RSS iconTwitter iconFacebook icon

The Trek BBS title image

The Trek BBS statistics

Threads: 141,398
Posts: 5,505,688
Members: 25,127
Currently online: 549
Newest member: OneOfFour

TrekToday headlines

Retro Review: The Emperor’s New Cloak
By: Michelle on Dec 20

Star Trek Opera
By: T'Bonz on Dec 19

New Abrams Project
By: T'Bonz on Dec 18

IDW Publishing March 2015 Comics
By: T'Bonz on Dec 17

Paramount Star Trek 3 Expectations
By: T'Bonz on Dec 17

Star Trek #39 Sneak Peek
By: T'Bonz on Dec 16

Star Trek 3 Potential Director Shortlist
By: T'Bonz on Dec 16

Official Starships Collection Update
By: T'Bonz on Dec 15

Retro Review: Prodigal Daughter
By: Michelle on Dec 13

Sindicate Lager To Debut In The US Next Week
By: T'Bonz on Dec 12


Welcome! The Trek BBS is the number one place to chat about Star Trek with like-minded fans. Please login to see our full range of forums as well as the ability to send and receive private messages, track your favourite topics and of course join in the discussions.

If you are a new visitor, join us for free. If you are an existing member please login below. Note: for members who joined under our old messageboard system, please login with your display name not your login name.


Go Back   The Trek BBS > Star Trek Movies > Star Trek Movies I-X

Star Trek Movies I-X Discuss the first ten big screen outings in this forum!

Reply
 
Thread Tools
Old October 29 2013, 10:35 PM   #136
Christopher
Writer
 
Christopher's Avatar
 
Re: Was Roddenberry a Terrible Writer?

Maurice wrote: View Post
I'll have to look for it again, but I swear there's at least one contemporary review of Star Trek which pillories it for being too fantastic given that it was promoted to be so realistic.
Well, of course there was. Reviewers are as fallible and prone to prejudice as anyone else. Plenty of reviewers of science fiction over the decades have dismissed it as frivolous kid stuff no matter how thoughtful and plausible it was, because that was what they expected to see and they were too egotistical to look past those preconceptions. Hell, reviewers are one of the main forces that perpetuate stereotypes about which literary or cinematic genres are more worthy of respect than others.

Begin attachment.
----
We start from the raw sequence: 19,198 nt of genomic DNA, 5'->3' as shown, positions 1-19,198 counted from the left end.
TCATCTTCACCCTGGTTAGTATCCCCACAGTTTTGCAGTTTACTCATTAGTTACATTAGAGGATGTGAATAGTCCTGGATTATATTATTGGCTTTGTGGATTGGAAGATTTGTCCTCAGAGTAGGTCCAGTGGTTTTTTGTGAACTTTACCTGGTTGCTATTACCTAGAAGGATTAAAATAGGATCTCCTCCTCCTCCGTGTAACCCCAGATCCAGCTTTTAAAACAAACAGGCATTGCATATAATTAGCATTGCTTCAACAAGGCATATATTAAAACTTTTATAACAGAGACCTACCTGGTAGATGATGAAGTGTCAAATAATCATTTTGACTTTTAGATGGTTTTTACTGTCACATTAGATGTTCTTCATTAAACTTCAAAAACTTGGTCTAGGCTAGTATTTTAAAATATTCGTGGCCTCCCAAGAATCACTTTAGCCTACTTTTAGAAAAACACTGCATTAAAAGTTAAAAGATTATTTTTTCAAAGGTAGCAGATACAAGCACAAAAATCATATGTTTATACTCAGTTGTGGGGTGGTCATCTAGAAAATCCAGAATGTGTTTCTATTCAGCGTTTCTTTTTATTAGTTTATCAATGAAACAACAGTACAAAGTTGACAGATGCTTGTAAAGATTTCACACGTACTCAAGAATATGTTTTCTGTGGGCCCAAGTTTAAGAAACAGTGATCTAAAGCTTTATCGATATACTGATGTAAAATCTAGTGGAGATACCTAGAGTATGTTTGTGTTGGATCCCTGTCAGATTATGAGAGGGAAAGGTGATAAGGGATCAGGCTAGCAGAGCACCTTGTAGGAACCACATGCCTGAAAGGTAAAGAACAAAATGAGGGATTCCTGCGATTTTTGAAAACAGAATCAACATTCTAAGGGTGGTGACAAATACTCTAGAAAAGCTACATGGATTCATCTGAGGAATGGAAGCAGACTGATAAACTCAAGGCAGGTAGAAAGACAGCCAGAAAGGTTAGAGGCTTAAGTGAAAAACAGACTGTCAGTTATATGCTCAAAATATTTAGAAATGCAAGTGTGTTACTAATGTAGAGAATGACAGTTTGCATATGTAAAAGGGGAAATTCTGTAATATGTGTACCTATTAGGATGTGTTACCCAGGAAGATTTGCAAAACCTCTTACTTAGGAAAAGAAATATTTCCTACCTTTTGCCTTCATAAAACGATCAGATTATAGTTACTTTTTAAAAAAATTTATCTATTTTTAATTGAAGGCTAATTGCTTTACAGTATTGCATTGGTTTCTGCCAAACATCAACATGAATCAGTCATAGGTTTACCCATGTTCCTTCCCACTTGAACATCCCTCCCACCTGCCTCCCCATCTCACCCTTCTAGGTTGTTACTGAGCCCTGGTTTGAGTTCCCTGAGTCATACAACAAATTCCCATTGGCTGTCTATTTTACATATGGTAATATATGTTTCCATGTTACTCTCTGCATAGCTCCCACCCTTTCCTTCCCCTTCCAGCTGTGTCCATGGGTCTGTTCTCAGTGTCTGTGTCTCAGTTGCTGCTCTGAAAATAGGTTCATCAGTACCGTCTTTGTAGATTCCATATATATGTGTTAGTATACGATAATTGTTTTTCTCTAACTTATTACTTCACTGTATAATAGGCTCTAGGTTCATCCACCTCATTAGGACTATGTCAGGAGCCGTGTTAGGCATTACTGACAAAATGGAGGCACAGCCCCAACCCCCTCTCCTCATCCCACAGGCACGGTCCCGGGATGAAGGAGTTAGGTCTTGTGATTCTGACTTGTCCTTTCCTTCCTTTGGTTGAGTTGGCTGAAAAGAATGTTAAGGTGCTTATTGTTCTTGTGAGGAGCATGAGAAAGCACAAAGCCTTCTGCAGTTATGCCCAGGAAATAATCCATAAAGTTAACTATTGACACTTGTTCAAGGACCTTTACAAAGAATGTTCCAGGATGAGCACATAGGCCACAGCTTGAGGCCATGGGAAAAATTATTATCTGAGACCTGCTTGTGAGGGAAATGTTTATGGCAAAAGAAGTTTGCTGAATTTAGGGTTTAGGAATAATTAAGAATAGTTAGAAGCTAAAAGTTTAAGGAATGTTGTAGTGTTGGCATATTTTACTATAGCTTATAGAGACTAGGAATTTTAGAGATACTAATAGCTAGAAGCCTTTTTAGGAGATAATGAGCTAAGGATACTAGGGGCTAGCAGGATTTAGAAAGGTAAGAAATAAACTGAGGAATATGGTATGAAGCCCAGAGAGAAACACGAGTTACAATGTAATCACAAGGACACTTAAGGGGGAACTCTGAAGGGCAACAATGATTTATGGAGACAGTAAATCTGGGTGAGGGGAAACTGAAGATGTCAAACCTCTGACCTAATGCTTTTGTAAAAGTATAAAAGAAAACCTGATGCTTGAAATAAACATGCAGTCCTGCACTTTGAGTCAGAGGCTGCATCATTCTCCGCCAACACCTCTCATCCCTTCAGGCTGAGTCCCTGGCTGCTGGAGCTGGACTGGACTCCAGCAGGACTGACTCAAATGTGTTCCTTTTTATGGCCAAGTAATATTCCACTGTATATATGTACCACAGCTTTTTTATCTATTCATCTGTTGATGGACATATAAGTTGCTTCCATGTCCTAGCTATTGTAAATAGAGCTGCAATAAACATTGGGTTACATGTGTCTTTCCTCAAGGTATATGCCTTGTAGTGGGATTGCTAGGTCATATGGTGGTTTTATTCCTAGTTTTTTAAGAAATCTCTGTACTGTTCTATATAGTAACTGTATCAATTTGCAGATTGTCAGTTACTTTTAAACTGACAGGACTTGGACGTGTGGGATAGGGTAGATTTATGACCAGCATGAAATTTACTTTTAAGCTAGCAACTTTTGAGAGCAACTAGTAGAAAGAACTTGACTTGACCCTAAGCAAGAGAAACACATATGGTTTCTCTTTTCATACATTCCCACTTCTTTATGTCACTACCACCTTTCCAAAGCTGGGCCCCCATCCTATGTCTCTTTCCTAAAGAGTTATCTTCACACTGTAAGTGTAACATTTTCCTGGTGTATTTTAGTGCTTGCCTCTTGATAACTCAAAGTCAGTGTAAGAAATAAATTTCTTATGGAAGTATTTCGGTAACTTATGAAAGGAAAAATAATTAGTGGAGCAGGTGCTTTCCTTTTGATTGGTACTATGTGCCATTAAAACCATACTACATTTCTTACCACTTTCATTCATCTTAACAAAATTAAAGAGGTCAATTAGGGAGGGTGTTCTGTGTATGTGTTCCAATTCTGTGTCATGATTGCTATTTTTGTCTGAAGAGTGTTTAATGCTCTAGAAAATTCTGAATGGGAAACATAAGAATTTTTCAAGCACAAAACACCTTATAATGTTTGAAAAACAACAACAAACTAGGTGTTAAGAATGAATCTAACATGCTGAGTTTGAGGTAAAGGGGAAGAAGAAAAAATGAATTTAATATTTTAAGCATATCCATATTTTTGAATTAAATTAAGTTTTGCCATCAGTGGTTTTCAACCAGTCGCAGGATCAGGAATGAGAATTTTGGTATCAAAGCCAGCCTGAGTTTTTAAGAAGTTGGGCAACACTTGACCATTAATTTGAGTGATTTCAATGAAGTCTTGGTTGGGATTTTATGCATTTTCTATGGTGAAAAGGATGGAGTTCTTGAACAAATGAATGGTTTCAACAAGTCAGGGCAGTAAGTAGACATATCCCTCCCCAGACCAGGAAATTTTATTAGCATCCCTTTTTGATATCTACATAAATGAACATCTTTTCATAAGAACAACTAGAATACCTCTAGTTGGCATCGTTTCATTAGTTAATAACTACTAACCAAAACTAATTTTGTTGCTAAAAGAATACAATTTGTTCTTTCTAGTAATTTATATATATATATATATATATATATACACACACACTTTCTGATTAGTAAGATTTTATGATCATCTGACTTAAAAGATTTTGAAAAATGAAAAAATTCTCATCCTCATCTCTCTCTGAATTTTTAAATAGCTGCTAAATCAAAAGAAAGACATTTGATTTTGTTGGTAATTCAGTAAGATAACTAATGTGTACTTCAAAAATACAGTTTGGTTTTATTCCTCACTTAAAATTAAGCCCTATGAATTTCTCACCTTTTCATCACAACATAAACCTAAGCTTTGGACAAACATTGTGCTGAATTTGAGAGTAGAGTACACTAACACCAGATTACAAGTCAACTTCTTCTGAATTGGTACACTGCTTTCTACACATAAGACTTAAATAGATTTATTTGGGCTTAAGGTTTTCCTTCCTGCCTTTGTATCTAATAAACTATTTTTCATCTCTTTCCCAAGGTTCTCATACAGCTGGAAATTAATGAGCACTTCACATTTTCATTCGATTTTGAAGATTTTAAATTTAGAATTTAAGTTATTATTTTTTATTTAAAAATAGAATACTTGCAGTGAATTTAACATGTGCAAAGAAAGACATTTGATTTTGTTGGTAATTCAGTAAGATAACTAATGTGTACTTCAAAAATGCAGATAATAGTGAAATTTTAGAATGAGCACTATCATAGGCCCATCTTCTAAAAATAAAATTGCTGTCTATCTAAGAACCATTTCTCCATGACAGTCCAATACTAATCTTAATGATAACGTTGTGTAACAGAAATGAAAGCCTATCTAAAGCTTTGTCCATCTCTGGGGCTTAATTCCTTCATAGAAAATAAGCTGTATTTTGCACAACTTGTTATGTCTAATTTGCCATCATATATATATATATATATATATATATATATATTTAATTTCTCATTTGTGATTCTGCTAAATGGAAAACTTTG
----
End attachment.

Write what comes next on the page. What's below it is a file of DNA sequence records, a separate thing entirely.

Now, certainly Star Trek did not always succeed at being realistic. But my point is that it's a mistake to assume that its creators therefore did not intend it to be realistic.
__________________
Christopher L. Bennett Homepage -- Site update 11/16/14 including annotations for "The Caress of a Butterfly's Wing" and overview for DTI: The Collectors

Written Worlds -- My blog
Christopher is offline   Reply With Quote
Old October 29 2013, 11:50 PM   #137
2takesfrakes
Commodore
 
2takesfrakes's Avatar
 
Location: Philadelphia, PA
Re: Was Roddenberry a Terrible Writer?

Just to get back to Gene's writing abilities, his novelization of THE MOTION PICTURE is actually a pretty good book, when read in conjunction with the movie itself. It fleshes out so much of it and adds to it too, with talk of what life's really like on Earth, in the 23rd Century ... what the people are like, how Humanity itself is evolving, as opposed to the kind of people who are drawn to STAR FLEET. I really enjoyed it, especially knowing that Gene, himself, wrote it. It's also interesting to me how this book gets NO hype, anymore, whatsoever. Nobody ever talks about it, it's like a forgotten remnant of a bygone era. But I love THE MOTION PICTURE so much, I just wanted to extend the experience even further by reading it and I'm so glad I did. I am not implying that GR missed his calling by not being a novelist, by trade. I'm just saying that when he revisited STAR TREK in movies, for the first time, he delivered beautiful and stunning imagery onscreen ... and a very satisfying read in novel form.
__________________
"― And she brought forth her firstborn Son, and wrapped Him in swaddling clothes, and laid Him in a manger; because there was no room for them in the inn." (Luke 2:7)
2takesfrakes is offline   Reply With Quote
Old October 30 2013, 12:01 AM   #138
sttngfan1701d
Commodore
 
Re: Was Roddenberry a Terrible Writer?

I agree about the TMP book. I read it before I saw the movie after finding it at a thrift store. I thought it was very nice, and I enjoyed it more than the movie, actually.
sttngfan1701d is offline   Reply With Quote
Old October 30 2013, 12:13 AM   #139
trevanian
Rear Admiral
 
Re: Was Roddenberry a Terrible Writer?

sttngfan1701d wrote: View Post
I agree about the TMP book. I read it before I saw the movie after finding it at a thrift store. I thought it was very nice, and I enjoyed it more than the movie, actually.
I broke down and read it before the movie debuted, and it really set me up for disappointment, in that a lot of what is in the book is clearly not up on screen. The idea that Ilia's actual consciousness is within the probe, rather than just a xerox of same, makes the whole thing immensely different for me, in terms of Decker and in terms of my own involvement in the story.